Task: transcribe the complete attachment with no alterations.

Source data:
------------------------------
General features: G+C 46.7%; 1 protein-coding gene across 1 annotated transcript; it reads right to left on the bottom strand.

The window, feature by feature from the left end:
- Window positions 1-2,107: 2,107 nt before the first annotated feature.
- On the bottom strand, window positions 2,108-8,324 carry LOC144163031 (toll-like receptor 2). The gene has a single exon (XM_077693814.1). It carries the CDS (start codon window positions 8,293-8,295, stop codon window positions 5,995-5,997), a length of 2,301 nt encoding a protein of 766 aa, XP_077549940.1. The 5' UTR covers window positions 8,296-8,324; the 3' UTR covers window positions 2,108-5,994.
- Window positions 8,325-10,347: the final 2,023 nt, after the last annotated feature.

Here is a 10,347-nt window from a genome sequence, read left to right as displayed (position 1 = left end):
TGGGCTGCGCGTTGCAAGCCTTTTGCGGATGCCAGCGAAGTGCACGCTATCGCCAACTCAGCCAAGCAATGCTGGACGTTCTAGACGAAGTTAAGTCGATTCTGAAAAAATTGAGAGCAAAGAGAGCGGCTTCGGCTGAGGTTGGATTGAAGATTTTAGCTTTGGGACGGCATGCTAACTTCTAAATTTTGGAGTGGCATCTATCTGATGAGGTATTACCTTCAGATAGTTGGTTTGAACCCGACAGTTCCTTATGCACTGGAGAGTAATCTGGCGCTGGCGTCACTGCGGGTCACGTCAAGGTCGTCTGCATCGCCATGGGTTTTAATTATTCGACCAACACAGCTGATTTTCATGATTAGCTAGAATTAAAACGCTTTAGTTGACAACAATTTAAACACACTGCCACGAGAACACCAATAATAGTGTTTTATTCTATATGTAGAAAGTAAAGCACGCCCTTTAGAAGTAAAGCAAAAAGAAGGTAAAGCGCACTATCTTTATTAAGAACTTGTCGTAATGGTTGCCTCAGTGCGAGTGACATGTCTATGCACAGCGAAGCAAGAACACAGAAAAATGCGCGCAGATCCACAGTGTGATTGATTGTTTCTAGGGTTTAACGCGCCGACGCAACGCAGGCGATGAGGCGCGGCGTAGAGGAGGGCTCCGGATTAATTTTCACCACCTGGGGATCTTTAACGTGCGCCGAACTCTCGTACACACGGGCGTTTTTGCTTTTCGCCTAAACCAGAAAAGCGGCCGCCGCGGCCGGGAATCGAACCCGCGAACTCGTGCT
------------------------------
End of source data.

General features: G+C 46.7%; 1 protein-coding gene across 1 annotated transcript; it reads right to left on the bottom strand.

The window, feature by feature from the left end:
- Window positions 1-2,107: 2,107 nt before the first annotated feature.
- On the bottom strand, window positions 2,108-8,324 carry LOC144163031 (toll-like receptor 2). The gene has a single exon (XM_077693814.1). It carries the CDS (start codon window positions 8,293-8,295, stop codon window positions 5,995-5,997), a length of 2,301 nt encoding a protein of 766 aa, XP_077549940.1. The 5' UTR covers window positions 8,296-8,324; the 3' UTR covers window positions 2,108-5,994.
- Window positions 8,325-10,347: the final 2,023 nt, after the last annotated feature.

Here is a 10,347-nt window from a genome sequence, read left to right as displayed (position 1 = left end):
TGGGCTGCGCGTTGCAAGCCTTTTGCGGATGCCAGCGAAGTGCACGCTATCGCCAACTCAGCCAAGCAATGCTGGACGTTCTAGACGAAGTTAAGTCGATTCTGAAAAAATTGAGAGCAAAGAGAGCGGCTTCGGCTGAGGTTGGATTGAAGATTTTAGCTTTGGGACGGCATGCTAACTTCTAAATTTTGGAGTGGCATCTATCTGATGAGGTATTACCTTCAGATAGTTGGTTTGAACCCGACAGTTCCTTATGCACTGGAGAGTAATCTGGCGCTGGCGTCACTGCGGGTCACGTCAAGGTCGTCTGCATCGCCATGGGTTTTAATTATTCGACCAACACAGCTGATTTTCATGATTAGCTAGAATTAAAACGCTTTAGTTGACAACAATTTAAACACACTGCCACGAGAACACCAATAATAGTGTTTTATTCTATATGTAGAAAGTAAAGCACGCCCTTTAGAAGTAAAGCAAAAAGAAGGTAAAGCGCACTATCTTTATTAAGAACTTGTCGTAATGGTTGCCTCAGTGCGAGTGACATGTCTATGCACAGCGAAGCAAGAACACAGAAAAATGCGCGCAGATCCACAGTGTGATTGATTGTTTCTAGGGTTTAACGCGCCGACGCAACGCAGGCGATGAGGCGCGGCGTAGAGGAGGGCTCCGGATTAATTTTCACCACCTGGGGATCTTTAACGTGCGCCGAACTCTCGTACACACGGGCGTTTTTGCTTTTCGCCTAAACCAGAAAAGCGGCCGCCGCGGCCGGGAATCGAACCCGCGAACTCGTGCT